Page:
Diarra Mahamadou Cheick

Based on a global survey of effective adult literacy programmes, the Global Campaign for Education (GCE), ActionAid and its partners de veloped the Adult Literacy Benchmarks to inform literacy policy and practice. They are of use to a range of actors (civil society, technical and financial development partners, communities) who are advocat ing and lobbying for adult literacy and will also help governments, the World Bank and the IMF to ensure that their resources contribute ef fectively to quality literacy for all. The Adult Literacy Benchmarks are mainly being shared through local, national, regional and international meetings, in a variety of formats, both printed and electronic. They are designed to be adaptable and flexible and this strategy particularly relies on critical feedback with a view to their future revision. It is therefore important to monitor the effects of diffusion: "What changes are en gendered by the diffusion and appropriation of the benchmarks by the actors concerned?" And crucially, "Who is involved in the process and how?" This article by Diarra Mahamadou Cheick of the NGO Jeunesse et Développement in Mali is a critical analysis of actions for advocacy linked to the International Benchmarks on Adult Literacy in the context of West Africa.

West Africa: Critical Reflections on the Cam paign for EFA and the Adult Literacy Benchmarks

Today we live in a world of profound change marked by conflicts of interest between different groups and classes. At the same time infor mation is the most dangerous of weapons used and/or manipulated by different factions to attain their ends.

Among the different groups there are three main categories:

  • The marginalised
  • The privileged
  • The seekers of equality

The seekers of equality include all those who love justice and work for a better world – which means quality services for everyone. This group is heterogeneous in that it is made up of representatives of the other two groups: the marginalised and the privileged. However, the people most active in these social movements (representatives of NGOs and CSOs, bilateral, multilateral, government, private sector, etc.) are in the large relatively privileged. This article looks at the involvement of the most marginalised in the Adult Literacy Benchmarking process and at how a literacy caravan in West Africa succeeded in putting them at the centre of the process.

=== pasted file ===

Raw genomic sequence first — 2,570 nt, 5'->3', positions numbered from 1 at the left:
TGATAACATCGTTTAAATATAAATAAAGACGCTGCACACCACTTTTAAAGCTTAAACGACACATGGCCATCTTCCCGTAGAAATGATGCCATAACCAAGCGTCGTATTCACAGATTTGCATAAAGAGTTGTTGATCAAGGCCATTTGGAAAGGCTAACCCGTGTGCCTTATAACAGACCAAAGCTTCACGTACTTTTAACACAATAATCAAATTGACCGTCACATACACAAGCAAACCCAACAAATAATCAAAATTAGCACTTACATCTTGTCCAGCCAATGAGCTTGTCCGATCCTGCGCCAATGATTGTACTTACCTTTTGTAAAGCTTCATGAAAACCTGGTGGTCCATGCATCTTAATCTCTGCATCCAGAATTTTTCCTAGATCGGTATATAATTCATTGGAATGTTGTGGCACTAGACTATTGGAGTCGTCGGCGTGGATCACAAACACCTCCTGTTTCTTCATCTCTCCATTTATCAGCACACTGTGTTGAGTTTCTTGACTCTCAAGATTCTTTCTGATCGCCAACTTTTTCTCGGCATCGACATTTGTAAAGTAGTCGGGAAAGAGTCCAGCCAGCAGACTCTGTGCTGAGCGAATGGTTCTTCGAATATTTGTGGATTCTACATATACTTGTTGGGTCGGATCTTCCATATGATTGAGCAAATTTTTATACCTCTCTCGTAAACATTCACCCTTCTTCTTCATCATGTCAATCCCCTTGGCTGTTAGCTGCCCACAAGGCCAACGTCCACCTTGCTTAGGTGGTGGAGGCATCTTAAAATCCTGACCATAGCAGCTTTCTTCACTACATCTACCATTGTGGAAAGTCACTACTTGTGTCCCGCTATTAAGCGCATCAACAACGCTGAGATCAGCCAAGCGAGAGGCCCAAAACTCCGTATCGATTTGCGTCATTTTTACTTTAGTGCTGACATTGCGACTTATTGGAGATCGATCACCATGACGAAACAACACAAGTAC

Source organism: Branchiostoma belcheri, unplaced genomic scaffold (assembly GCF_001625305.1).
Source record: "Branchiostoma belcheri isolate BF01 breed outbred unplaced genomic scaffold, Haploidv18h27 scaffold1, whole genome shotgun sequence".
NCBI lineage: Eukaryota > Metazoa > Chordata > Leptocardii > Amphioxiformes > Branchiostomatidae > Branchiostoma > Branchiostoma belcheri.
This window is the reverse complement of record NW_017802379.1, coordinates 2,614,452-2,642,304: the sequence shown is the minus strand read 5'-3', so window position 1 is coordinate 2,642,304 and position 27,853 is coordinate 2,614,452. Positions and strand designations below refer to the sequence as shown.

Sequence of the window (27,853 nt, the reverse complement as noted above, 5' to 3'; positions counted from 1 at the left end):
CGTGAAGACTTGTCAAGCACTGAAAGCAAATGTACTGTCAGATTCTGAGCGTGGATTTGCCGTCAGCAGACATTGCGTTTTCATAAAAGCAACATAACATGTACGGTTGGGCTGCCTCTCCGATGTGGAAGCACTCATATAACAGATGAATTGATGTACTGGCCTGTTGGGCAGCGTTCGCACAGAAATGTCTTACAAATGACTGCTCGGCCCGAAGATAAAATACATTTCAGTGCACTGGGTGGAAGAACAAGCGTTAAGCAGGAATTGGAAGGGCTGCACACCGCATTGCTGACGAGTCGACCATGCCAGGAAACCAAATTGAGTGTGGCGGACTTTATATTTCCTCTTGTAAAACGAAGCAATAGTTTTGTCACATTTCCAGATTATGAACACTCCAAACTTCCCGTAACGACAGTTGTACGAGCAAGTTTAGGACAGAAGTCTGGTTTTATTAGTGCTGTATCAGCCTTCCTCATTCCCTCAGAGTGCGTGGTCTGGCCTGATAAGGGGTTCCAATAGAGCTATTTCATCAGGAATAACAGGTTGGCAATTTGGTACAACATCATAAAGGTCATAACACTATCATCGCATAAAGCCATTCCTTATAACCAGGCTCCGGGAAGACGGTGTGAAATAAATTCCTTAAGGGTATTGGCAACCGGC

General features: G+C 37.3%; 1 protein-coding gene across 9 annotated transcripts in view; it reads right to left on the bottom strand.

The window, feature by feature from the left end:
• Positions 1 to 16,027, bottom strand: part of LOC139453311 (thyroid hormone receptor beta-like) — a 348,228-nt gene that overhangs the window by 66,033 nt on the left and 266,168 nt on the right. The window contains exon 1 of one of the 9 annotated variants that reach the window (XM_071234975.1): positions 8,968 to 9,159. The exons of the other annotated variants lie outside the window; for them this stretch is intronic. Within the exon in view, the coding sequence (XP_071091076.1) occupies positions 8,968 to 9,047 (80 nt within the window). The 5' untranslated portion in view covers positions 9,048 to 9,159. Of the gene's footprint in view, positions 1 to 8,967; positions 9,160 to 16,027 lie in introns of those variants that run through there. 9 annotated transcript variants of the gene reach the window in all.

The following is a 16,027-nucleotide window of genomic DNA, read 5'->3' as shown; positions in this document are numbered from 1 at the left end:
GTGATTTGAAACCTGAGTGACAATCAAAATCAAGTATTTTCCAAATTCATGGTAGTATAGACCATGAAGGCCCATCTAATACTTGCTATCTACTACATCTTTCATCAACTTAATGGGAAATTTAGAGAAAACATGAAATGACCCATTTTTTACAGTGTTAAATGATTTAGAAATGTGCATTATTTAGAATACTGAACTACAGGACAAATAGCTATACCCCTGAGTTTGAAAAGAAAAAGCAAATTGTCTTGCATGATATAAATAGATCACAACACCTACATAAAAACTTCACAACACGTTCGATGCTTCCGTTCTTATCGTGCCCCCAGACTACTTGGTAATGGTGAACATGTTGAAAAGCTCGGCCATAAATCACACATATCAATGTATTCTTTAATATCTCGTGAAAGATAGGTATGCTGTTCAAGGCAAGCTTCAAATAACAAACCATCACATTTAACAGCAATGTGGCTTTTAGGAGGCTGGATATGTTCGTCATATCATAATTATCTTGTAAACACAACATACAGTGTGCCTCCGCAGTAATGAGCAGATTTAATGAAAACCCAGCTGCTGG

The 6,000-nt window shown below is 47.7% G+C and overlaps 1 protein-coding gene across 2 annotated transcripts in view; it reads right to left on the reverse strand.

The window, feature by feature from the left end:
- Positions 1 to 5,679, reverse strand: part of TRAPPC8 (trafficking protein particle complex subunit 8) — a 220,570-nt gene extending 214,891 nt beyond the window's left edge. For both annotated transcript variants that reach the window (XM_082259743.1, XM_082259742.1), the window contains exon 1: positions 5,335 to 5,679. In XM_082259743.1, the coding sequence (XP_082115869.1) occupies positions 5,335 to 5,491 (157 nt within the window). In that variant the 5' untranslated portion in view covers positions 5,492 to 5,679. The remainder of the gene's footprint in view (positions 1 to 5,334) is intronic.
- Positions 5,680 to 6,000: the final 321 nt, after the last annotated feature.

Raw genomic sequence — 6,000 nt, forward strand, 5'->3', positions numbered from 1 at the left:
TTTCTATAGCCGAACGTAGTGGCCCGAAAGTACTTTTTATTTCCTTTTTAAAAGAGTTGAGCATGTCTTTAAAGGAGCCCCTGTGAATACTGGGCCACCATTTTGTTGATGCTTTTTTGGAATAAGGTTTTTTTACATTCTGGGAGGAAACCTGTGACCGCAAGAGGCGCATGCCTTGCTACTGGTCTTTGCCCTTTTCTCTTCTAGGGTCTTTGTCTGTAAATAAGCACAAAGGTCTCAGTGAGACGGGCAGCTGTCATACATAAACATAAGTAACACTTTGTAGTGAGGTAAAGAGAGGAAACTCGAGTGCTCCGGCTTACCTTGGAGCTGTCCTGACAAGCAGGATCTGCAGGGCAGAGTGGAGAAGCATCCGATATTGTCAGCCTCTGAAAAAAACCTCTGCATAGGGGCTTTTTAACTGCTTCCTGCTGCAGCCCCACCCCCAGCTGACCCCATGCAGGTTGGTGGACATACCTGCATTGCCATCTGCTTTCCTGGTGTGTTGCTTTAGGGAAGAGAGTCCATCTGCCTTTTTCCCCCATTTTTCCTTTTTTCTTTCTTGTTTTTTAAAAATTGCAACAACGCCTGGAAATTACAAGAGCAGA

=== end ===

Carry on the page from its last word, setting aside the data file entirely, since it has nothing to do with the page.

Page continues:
PAMOJA West Africa's Caravan, March and Press Conference

PAMOJA is the African network of practitioners and adherents of Reflect, an approach to community development that puts an analysis of power dynamics at the centre of learning, as a way of empowering the excluded and the marginalised. Reflect was inspired by the theories of the Brazilian educator, Paolo Freire, by PRA (Participatory Rural Appraisal) and communication techniques.

In preparation for the UNLD African Regional Meeting that took place in Bamako, Mali, in September 2007, PAMOJA West Africa organised a series of actions in favour of literacy and the prevention of HIV/ AIDS, working in partnership with DVV International, ActionAid and the GCE.

A caravan bringing together Reflect practitioners from Conakry in Guinea, Mali and Senegal travelled across these three countries with the aims of:

  • Mobilising communities (local decision-makers, facilitators and participants in Reflect circles) around the event of the UNLD Re gional Conference in Bamako to encourage them to reinforce their stand in favour of literacy and the fight against HIV/AIDS in their local contexts.
  • Informing communities and raising local awareness of the campaign for literacy and the fight against HIV/AIDS.
  • Collecting pleas, demands and points of view from these com munities with a view to influencing the decisions to be taken at the conference in Bamako.
  • Initiating a framework for regional consultation around the trilogy of literacy, HIV/AIDS and development in order to strengthen national planning across these sectors.

As part of this process, the benchmarks were widely diffused through conferences and round table discussions in many towns and villages through which the caravan passed. The caravan enabled communi ties to be informed about the campaign and also collected their com ments and testimony concerning literacy and HIV/AIDS.

West Africa’s Caravan 

West Africa's Caravan, Source: ActionAid

Some of the testimonies and comments collected in communities along the way:


Guinea Conakry

Maimouna Sow, a Reflect circle participant:

“We demand at least 3 % of the [education] budget to develop literacy so that we can resolve our difficulties, manage our households and support and help our children who are in school.”

Aissata Diallo, a housewife and trader:
“As a literate woman I am able to use my knowledge and competence in my commercial activities, which is why I am asking politicians to make it possible for all women to be literate whatever it costs.”

El Hadj Amadou Barry, the 1st Imam of Hafia:

“Knowledge isn’t only attained through instruction; it is something that a human must search for from the cradle to the grave, wherever he may be. So I am launching an urgent appeal to governments to invest a lot of resources in literacy in favour of the development of our communities.”

El Hadj Mamadou Moron Diallo, another Imam:

Making allusion to a passage of the holy Koran:
“Knowledge has no equal on this earth. One day God asked one of his prophets: which would you prefer to have, knowledge or power? Knowledge replied the prophet, so God gave him both. This is to tell you that he who has knowledge also has power. Today we need the whole population to be literate to fight against poverty.”


Sanoussi Makalou, a member of a Reflect circle:

“The problem is at two levels, the cost of literacy and the end result: communities certainly like literacy, but they can’t afford it; once a learner finishes his training he doesn’t know what to do with what he has learnt – we need to move towards literacy professionalism and for that the 3 % that you are asking for isn’t enough – the government must go further than that.”